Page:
Microsoft is currently the leader in gobbling up government contracts and has also seemingly won the battle for the $10 billion JEDI contract with the Pentagon, which will overhaul the military’s internet infrastructure. However, this is currently in dispute, as its rival Amazon has obtained a federal court order halting the contract for review. Amazon recently announced the establishment of a space unit called Aerospace and Satellite Solutions, led by former US Air Force Major General Clint Crosier. The unit is responsible for the development of rocket launches, human spaceflight support, robotic systems, mission control operations, space stations, satellite networks and more. Bezos’ space company Blue Origin also has a NASA contract worth $579 million.
The US military has also encouraged smaller startups to get in on the action. The US Air Force has selected 54 smaller companies to “develop, test and integrate new capabilities for the Advanced Battle Management Systems (ABMS).” The ABMS aims to develop an “internet of things” where systems in all domains (air, land, sea, space, cyber, and electromagnetic spectrum) can connect to disseminate information to personnel.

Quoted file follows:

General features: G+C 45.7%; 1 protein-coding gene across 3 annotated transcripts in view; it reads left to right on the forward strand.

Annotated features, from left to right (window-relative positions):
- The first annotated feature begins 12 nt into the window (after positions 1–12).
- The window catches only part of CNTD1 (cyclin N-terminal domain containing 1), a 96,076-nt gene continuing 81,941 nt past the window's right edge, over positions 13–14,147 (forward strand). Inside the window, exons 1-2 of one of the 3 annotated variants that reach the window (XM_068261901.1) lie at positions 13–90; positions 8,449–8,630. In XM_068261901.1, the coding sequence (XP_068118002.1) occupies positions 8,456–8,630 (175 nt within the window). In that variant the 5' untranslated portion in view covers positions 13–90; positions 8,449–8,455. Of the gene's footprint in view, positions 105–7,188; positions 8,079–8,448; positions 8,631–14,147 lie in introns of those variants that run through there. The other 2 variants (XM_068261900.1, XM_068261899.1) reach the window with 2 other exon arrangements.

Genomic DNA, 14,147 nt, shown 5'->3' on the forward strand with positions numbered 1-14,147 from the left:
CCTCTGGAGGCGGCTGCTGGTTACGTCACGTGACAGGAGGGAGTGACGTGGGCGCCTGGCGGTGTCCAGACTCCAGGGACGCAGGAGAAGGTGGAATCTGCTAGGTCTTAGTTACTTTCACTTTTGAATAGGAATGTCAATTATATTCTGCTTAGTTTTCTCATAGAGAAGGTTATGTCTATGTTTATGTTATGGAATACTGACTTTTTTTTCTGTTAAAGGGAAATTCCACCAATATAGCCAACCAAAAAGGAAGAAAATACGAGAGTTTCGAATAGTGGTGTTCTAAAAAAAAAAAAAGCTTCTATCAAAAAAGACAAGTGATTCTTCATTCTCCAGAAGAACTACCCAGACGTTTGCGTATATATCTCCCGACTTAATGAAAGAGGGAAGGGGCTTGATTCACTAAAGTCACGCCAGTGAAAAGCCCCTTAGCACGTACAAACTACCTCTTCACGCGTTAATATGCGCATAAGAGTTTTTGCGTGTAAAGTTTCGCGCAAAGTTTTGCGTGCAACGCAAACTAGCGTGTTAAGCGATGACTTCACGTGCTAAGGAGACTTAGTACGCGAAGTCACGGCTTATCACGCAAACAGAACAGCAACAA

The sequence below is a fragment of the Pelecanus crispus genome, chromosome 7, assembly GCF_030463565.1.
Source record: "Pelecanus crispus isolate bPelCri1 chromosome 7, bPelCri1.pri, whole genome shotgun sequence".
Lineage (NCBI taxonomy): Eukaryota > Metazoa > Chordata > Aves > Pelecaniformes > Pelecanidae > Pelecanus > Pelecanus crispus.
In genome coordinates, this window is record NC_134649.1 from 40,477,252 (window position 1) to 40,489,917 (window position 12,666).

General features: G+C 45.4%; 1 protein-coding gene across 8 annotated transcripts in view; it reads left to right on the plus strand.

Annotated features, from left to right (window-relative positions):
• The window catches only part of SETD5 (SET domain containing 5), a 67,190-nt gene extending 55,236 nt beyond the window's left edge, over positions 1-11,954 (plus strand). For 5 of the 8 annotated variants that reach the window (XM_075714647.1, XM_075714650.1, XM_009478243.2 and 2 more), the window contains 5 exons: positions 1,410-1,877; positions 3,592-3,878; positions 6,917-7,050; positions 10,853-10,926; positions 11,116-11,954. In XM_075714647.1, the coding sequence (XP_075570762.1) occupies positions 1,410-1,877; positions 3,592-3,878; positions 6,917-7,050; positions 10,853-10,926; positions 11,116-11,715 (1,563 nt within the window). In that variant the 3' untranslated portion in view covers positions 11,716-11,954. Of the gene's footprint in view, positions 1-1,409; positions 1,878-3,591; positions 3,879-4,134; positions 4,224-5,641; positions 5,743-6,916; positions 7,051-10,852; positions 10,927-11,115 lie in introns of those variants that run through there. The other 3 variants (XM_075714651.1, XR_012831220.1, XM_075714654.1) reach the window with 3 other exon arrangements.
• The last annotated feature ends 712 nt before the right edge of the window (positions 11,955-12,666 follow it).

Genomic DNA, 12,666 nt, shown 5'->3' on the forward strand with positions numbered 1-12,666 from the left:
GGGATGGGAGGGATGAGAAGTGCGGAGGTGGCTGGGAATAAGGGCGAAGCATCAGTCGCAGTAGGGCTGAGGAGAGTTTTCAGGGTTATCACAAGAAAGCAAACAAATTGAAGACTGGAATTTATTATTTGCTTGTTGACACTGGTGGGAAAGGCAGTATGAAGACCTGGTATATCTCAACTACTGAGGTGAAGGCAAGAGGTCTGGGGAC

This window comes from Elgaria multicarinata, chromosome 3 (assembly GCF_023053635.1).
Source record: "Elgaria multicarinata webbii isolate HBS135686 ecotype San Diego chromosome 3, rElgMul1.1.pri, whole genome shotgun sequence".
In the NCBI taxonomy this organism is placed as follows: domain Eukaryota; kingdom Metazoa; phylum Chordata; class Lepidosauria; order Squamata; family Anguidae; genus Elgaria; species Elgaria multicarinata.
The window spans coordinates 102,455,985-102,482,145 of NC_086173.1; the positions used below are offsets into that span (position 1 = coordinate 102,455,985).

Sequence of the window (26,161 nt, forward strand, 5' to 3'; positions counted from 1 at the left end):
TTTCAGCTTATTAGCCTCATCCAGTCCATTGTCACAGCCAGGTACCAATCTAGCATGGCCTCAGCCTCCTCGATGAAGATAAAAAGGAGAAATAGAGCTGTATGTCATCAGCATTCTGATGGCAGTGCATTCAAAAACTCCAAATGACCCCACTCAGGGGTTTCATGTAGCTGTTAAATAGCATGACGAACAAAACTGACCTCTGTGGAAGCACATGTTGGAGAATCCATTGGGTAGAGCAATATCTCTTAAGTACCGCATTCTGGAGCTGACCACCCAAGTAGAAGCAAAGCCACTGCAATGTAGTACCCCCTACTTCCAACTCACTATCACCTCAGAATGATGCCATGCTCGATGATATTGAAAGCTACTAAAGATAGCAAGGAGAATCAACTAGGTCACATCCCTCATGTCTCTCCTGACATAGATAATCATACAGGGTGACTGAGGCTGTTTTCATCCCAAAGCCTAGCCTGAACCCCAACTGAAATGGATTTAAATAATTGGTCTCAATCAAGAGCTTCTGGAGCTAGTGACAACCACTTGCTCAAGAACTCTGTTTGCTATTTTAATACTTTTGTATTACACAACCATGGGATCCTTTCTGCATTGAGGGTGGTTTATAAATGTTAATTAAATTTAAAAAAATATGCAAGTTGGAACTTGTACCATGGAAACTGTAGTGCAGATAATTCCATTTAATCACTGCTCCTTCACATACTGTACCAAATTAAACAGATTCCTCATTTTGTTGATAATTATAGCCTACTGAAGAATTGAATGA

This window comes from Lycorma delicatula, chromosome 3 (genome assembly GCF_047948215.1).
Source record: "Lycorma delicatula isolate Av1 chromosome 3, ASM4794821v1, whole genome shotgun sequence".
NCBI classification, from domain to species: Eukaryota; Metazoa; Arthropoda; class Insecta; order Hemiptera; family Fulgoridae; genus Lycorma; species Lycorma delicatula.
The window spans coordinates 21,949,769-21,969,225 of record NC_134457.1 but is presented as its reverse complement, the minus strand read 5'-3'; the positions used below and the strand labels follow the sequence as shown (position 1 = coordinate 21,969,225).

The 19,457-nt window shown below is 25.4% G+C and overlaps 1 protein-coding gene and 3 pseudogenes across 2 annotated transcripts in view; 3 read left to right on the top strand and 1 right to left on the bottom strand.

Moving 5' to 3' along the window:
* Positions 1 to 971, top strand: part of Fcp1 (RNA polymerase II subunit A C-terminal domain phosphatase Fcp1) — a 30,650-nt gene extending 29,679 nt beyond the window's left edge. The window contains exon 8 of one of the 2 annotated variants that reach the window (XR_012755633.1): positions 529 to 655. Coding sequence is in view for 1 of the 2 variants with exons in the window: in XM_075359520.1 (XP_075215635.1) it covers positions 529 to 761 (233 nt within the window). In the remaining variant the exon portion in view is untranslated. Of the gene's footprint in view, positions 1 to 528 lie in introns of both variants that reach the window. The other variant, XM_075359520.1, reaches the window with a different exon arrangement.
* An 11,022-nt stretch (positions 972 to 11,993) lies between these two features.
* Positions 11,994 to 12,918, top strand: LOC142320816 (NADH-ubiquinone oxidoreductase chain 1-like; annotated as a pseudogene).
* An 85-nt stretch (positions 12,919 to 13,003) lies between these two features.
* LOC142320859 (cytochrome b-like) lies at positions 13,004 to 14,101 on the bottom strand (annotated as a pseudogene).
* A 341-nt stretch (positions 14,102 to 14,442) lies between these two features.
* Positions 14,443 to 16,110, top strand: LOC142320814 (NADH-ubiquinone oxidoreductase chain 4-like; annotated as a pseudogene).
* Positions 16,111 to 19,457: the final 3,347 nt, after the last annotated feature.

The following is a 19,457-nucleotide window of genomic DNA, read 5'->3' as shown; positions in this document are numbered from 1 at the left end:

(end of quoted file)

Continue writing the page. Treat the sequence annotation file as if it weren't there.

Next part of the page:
The startup SpaceX, owned by billionaire Elon Musk, recently launched NASA astronauts into space, marking a new era of public-private partnerships. On May 20, SpaceX signed a three-year deal with the US military to test the company’s “Starlink” program, which aims to “build a constellation of small satellites in low-earth orbit that can deliver high-speed communications and data networks to every part of the planet at all times.”
Over the past several years, private US companies have sent numerous satellites into space, with plans to launch tens of thousands more.
From hundreds of miles away, commercial satellites can see objects on Earth in minute detail, and they may soon be able to identify individual faces. The number of these satellites grows by the hundreds every year. Silicon Valley is largely responsible for soon-to-be thousands of small satellites that will create an unblinking eye over the entire Earth, resulting in more real-time surveillance of the planet than ever before. Indeed, the National Geospatial-Intelligence Agency, a US intelligence agency that currently has a total of 14,500 personnel, recently estimated that it would need more than 8 million people just to analyze all of the imagery of the globe that will be generated in the next twenty years.